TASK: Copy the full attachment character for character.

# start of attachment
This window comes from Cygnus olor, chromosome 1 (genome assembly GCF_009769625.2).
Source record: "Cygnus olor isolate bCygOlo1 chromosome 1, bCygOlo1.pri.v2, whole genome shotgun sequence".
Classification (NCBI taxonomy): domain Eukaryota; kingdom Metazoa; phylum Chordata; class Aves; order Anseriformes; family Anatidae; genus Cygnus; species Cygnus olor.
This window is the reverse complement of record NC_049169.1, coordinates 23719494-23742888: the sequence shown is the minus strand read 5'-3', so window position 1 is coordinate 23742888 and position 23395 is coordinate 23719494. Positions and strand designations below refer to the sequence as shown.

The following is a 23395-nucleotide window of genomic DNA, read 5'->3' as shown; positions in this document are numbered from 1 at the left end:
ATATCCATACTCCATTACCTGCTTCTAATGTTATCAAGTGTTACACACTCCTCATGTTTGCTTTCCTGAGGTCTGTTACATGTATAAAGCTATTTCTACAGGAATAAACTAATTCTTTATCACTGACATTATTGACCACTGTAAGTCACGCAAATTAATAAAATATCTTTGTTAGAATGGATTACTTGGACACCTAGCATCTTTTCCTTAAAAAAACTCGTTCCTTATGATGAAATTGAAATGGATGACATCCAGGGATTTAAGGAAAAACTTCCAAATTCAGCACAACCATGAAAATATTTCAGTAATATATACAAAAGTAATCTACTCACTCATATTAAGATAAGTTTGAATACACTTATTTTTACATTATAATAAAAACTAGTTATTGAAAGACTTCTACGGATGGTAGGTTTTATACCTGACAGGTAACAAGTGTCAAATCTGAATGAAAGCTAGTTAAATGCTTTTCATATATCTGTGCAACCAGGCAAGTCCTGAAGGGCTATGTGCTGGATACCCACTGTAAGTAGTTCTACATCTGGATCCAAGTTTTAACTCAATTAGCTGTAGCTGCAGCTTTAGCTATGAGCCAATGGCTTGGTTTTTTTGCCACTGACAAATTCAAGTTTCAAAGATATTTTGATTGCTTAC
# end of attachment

This window comes from Cygnus olor, chromosome 1 (genome assembly GCF_009769625.2).
Source record: "Cygnus olor isolate bCygOlo1 chromosome 1, bCygOlo1.pri.v2, whole genome shotgun sequence".
Classification (NCBI taxonomy): domain Eukaryota; kingdom Metazoa; phylum Chordata; class Aves; order Anseriformes; family Anatidae; genus Cygnus; species Cygnus olor.
This window is the reverse complement of record NC_049169.1, coordinates 23719494-23742888: the sequence shown is the minus strand read 5'-3', so window position 1 is coordinate 23742888 and position 23395 is coordinate 23719494. Positions and strand designations below refer to the sequence as shown.

The following is a 23395-nucleotide window of genomic DNA, read 5'->3' as shown; positions in this document are numbered from 1 at the left end:
ATATCCATACTCCATTACCTGCTTCTAATGTTATCAAGTGTTACACACTCCTCATGTTTGCTTTCCTGAGGTCTGTTACATGTATAAAGCTATTTCTACAGGAATAAACTAATTCTTTATCACTGACATTATTGACCACTGTAAGTCACGCAAATTAATAAAATATCTTTGTTAGAATGGATTACTTGGACACCTAGCATCTTTTCCTTAAAAAAACTCGTTCCTTATGATGAAATTGAAATGGATGACATCCAGGGATTTAAGGAAAAACTTCCAAATTCAGCACAACCATGAAAATATTTCAGTAATATATACAAAAGTAATCTACTCACTCATATTAAGATAAGTTTGAATACACTTATTTTTACATTATAATAAAAACTAGTTATTGAAAGACTTCTACGGATGGTAGGTTTTATACCTGACAGGTAACAAGTGTCAAATCTGAATGAAAGCTAGTTAAATGCTTTTCATATATCTGTGCAACCAGGCAAGTCCTGAAGGGCTATGTGCTGGATACCCACTGTAAGTAGTTCTACATCTGGATCCAAGTTTTAACTCAATTAGCTGTAGCTGCAGCTTTAGCTATGAGCCAATGGCTTGGTTTTTTTGCCACTGACAAATTCAAGTTTCAAAGATATTTTGATTGCTTAC